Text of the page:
What are you doing at the end of Winter term 2012?
Here is what some of us are doing. Professors are marking final essays and other projects. As well as attending many, many meetings. And setting exams. And writing conference papers.
Graduate students are handing in chapters of theses and dissertations or writing lengthy essays for courses. Or they are building digital projects. Or they are pulling together proposals, applications, bibliographies. And writing conference papers.
Undergraduates are swotting for and writing exams.
Oh, how I remember final exams. The panic when you turn over the examination paper. The relief when words start to come. The aching hand from much frenzied writing (when, oh when, will students be able to write exams on computers?). The frantic clock watching. The great sense of release when it is over. The second-guessing that quickly follows. As a professor who invigilates exams I am often overcome with a profound feeling of (well, almost) love for my students when they are writing exams. It’s the last time we’ll gather together in one place. Many of the students I’ll never see again. I can almost see their brains working. And I want to support and help and encourage them. It’s a bittersweet sense of an ending.
Good luck everyone with all of your end-of-term work!
Alumni and friends, what do you remember about how the end of term feels? Please tell us.
It’s the last day of classes. Sigh.
What this means for most English professors is a lot of essay marking, exams to design and then to mark, and next term’s courses to prepare. Syllabi, courseware packages, items on reserve, new lectures to write or old lectures to refresh. There are meetings. Lots of meetings, both in the department and in various other academic and governance venues. For me, and no doubt for others too, there are reference letters to write, essays submitted to scholarly journals to vet, perhaps a book manuscript to evaluate for a press, or a published book to review, or a tenure and promotion case to evaluate. And, of course, all sorts of research related activities, which really never stop.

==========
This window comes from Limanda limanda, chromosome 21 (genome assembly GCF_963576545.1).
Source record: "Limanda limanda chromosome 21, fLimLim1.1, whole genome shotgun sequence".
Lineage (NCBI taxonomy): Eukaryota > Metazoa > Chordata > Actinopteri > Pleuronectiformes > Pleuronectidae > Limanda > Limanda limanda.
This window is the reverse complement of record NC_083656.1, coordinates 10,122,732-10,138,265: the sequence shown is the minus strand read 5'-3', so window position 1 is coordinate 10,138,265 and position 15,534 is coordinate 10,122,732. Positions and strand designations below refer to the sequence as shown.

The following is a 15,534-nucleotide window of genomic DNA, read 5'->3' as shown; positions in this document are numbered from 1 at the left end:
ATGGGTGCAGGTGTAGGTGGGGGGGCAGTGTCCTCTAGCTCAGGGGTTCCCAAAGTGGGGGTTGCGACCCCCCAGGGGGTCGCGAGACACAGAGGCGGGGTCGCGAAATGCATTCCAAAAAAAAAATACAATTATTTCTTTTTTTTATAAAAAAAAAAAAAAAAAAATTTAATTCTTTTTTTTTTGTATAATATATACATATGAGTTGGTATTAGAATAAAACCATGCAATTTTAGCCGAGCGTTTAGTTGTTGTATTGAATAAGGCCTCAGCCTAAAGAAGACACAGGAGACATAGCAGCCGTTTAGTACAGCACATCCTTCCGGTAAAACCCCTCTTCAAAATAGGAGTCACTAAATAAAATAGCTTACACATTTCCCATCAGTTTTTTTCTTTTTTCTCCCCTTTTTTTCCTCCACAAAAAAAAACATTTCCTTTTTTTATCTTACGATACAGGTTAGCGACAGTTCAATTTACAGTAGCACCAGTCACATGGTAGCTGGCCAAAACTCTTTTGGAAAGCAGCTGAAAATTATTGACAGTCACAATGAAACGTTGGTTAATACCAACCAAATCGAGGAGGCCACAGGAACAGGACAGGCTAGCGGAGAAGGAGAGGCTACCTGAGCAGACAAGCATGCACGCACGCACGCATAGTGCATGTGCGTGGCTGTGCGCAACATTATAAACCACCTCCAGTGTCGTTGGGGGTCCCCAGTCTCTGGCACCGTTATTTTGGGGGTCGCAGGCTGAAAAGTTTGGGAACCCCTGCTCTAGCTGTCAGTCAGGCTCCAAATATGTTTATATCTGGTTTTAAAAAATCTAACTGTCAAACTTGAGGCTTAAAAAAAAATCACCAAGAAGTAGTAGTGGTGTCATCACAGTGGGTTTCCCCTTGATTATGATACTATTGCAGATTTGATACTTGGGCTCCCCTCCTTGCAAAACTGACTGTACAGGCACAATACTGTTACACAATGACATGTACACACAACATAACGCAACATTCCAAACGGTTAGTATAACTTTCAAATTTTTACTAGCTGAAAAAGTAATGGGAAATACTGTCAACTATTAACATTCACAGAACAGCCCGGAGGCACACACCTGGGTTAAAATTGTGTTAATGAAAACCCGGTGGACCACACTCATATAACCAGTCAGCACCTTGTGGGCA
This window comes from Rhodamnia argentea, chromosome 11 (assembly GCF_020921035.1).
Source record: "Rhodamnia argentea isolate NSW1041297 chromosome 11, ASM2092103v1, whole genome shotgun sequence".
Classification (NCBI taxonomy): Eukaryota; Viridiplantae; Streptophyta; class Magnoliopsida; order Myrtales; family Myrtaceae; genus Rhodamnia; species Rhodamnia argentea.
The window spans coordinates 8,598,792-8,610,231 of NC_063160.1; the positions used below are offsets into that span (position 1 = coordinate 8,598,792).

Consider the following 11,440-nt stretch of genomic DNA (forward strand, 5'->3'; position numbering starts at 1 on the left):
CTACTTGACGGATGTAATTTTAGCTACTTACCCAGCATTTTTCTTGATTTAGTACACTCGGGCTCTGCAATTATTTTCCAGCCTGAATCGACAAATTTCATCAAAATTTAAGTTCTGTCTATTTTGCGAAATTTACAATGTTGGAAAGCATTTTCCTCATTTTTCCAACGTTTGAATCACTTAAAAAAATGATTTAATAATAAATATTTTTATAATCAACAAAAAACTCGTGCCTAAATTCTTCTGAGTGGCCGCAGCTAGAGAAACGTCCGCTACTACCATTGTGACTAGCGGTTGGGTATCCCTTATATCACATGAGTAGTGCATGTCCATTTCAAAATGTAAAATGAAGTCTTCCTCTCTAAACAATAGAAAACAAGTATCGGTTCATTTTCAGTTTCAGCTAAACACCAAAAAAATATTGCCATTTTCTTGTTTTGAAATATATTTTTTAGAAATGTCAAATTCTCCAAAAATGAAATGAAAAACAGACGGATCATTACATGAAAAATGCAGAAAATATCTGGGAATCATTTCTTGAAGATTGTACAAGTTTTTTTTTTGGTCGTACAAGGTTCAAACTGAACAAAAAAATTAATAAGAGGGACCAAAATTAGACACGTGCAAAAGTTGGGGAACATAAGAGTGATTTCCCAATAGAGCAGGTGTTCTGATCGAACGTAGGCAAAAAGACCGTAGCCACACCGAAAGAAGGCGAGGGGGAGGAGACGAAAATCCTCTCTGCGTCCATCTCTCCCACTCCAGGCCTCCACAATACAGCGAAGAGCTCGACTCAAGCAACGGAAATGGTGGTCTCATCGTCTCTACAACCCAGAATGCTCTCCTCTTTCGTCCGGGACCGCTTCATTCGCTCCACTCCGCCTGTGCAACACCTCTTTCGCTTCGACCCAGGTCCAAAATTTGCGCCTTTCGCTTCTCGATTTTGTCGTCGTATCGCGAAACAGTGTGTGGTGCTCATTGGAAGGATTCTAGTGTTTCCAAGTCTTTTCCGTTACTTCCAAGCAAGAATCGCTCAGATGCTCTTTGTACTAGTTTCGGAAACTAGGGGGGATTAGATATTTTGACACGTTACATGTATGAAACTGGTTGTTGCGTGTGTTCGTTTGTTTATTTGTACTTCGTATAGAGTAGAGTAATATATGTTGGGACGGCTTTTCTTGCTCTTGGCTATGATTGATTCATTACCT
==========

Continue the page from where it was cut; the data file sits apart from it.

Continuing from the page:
For students the end of term brings some welcome relief–seminars are done! essays are done! classes are done! But also exam preparation and exam writing. As for graduate students, some have just written area exams and most are completing term papers or other projects. Some are writing dissertation chapters and preparing for postdoctoral fellowships or jobs. Soon, though, most student will be heading home for the holidays (even if KW is already home). And I sincerely hope that all students enjoy some downtime. Read something that is NOT related to your school work. Go to a movie. Get outside and away from your computer.
Seriously. We all need to stop working at least for a while.
And there will be parties. Google “Academic Christmas party” and this is what you can find!
Celebrating the season in 1850
This weekend we’ll be gathering as a department to enjoy some wassail or other seasonal beverages and to enjoy each others’ company. The annual Christmas party is always a jolly affair, and we’re lucky to have one of our colleagues host it in her lovely home.
Um, what’ll I wear? What are you going to be wearing at your Christmas party? Glitter or wool? frock or jeans? silk shirt or t-shirt?